Penny, Louise. The Brutal Telling.

NY: St. Martin, 2009.

Penny is noteworthy for the complexity of her characters, and especially of their motivations. This fifth installment in the award-winning series about Chief Inspector Armand Gamache of the Quebec Sûreté homicide squad raises that to a new peak.

Olivier and Gabriel are a middle-aged gay couple who run the bistro and bed & breakfast in the tiny rural village of Three Pines, and in the previous books they have become the center and balance point of the community, along with artists Peter and Clara, the mad poet Ruth, and ex-psychologist bookstore-owner Myrna. (All the key figures in Three Pines seem to be creatively extraordinary in various ways and they all came there — escaped to refuge there — from somewhere else. It’s sort of an Emerald City in the woods.) And one morning a dead body turns up on the floor of the bistro, which brings Gamache and his team on the run. Nobody knows the deceased, he’s too healthy and clean to be a tramp, and there’s no obvious motive for his murder. But we know that Olivier has been sneaking up to a hidden cabin in the woods at night, where he spends hours in deep conversation with The Hermit, as he calls him. And Olivier is keeping his mouth shut.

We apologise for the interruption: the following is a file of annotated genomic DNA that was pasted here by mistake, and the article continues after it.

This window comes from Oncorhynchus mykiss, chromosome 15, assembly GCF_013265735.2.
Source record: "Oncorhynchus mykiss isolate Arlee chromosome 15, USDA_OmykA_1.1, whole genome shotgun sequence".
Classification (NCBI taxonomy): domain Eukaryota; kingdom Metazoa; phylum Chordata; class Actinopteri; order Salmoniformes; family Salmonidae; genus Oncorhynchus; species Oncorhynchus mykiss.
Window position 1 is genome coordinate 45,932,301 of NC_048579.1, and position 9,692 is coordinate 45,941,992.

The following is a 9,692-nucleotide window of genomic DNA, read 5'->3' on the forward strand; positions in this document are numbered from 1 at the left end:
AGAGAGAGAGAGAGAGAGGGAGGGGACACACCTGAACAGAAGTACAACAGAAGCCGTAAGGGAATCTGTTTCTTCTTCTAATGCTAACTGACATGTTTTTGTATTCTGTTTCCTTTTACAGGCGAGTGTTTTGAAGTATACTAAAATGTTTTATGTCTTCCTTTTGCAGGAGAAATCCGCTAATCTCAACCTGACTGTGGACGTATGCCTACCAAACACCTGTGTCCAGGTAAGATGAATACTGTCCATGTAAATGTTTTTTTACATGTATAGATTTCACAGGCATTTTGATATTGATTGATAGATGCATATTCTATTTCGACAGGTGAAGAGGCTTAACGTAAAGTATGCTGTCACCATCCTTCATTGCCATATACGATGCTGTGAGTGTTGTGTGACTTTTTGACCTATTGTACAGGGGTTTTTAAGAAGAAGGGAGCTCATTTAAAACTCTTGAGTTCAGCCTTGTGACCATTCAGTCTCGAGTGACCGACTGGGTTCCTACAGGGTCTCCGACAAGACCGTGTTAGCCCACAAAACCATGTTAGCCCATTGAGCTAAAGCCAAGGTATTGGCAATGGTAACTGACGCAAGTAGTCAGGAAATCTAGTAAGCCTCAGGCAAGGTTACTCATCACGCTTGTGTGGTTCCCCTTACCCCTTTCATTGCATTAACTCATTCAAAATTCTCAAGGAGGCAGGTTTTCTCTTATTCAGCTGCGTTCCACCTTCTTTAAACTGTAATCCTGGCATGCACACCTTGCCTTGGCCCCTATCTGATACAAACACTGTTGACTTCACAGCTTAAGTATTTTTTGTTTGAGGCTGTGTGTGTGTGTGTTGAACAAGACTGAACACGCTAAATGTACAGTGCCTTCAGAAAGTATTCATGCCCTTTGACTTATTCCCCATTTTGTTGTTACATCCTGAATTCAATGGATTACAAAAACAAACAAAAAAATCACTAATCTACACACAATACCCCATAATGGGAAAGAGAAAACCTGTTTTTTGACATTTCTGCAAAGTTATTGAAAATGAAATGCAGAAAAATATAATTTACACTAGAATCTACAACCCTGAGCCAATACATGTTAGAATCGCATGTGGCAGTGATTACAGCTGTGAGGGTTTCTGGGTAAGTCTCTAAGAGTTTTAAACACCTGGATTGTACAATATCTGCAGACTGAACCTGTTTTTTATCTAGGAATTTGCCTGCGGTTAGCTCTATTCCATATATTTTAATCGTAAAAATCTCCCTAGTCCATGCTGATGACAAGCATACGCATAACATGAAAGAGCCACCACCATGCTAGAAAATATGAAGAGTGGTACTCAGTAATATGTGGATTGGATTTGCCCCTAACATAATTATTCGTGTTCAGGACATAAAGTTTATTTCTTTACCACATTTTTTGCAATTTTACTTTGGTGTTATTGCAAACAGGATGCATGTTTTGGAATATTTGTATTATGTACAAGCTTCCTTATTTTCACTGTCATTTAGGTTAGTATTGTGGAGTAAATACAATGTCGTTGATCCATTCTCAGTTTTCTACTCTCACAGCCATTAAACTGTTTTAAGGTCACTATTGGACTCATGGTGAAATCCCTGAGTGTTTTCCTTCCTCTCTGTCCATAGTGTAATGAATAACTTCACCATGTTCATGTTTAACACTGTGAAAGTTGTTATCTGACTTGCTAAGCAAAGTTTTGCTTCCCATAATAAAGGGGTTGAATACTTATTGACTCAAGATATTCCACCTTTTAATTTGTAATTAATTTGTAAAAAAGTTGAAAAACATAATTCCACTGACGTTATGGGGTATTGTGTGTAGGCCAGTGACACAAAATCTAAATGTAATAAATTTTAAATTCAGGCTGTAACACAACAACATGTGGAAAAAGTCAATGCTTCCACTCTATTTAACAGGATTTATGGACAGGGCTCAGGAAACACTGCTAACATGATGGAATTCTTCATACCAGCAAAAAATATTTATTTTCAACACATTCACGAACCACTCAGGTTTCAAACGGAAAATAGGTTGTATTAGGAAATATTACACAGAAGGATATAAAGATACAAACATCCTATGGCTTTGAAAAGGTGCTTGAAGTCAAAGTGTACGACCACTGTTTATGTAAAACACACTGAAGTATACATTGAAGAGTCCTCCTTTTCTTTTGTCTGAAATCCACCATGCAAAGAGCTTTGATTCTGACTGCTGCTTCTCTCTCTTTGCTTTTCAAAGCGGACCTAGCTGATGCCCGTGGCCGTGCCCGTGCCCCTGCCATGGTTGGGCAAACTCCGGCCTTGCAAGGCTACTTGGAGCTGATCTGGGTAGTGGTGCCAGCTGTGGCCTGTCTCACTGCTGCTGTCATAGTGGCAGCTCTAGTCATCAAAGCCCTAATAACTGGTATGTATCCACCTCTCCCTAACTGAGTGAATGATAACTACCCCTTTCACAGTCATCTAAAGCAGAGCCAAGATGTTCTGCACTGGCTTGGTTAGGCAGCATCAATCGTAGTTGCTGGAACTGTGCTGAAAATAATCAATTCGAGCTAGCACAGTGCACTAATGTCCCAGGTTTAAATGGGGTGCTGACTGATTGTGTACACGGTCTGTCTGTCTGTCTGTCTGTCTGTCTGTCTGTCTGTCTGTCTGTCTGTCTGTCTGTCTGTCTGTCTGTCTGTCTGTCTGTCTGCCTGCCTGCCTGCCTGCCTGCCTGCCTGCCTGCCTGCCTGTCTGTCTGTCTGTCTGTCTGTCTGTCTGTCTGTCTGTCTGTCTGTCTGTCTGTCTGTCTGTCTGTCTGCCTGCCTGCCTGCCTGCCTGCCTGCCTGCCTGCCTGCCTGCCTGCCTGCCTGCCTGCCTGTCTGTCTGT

The old, abandoned Hadley House up on the hill overlooking the village, which featured as a murder site in two of the previous books, has been bought by a wealthy couple from Montreal who are renovating it as an auberge and spa, which is making Olivier and Gabi feel economically threatened. The rest of the village isn’t happy about the somewhat pushy newcomers, either. But the author also provides a great deal more depth to their story, even as we learn far more than we did about Olivier’s background and personal demons. Penny’s rather mystical approach to the visual arts plays an important part, too.

This series is of the “psychological mystery” variety of police procedural, not the shoot-’em-up type, and I know the literary-philosophical aspects are not to everyone’s taste, but I find them very enjoyable. And while you can read this one independently, I don’t recommend it. There’s far too much back-story for all the major players, for the Hadley House, and for Three Pines itself, without knowledge of which you won’t enjoy the book nearly as much.

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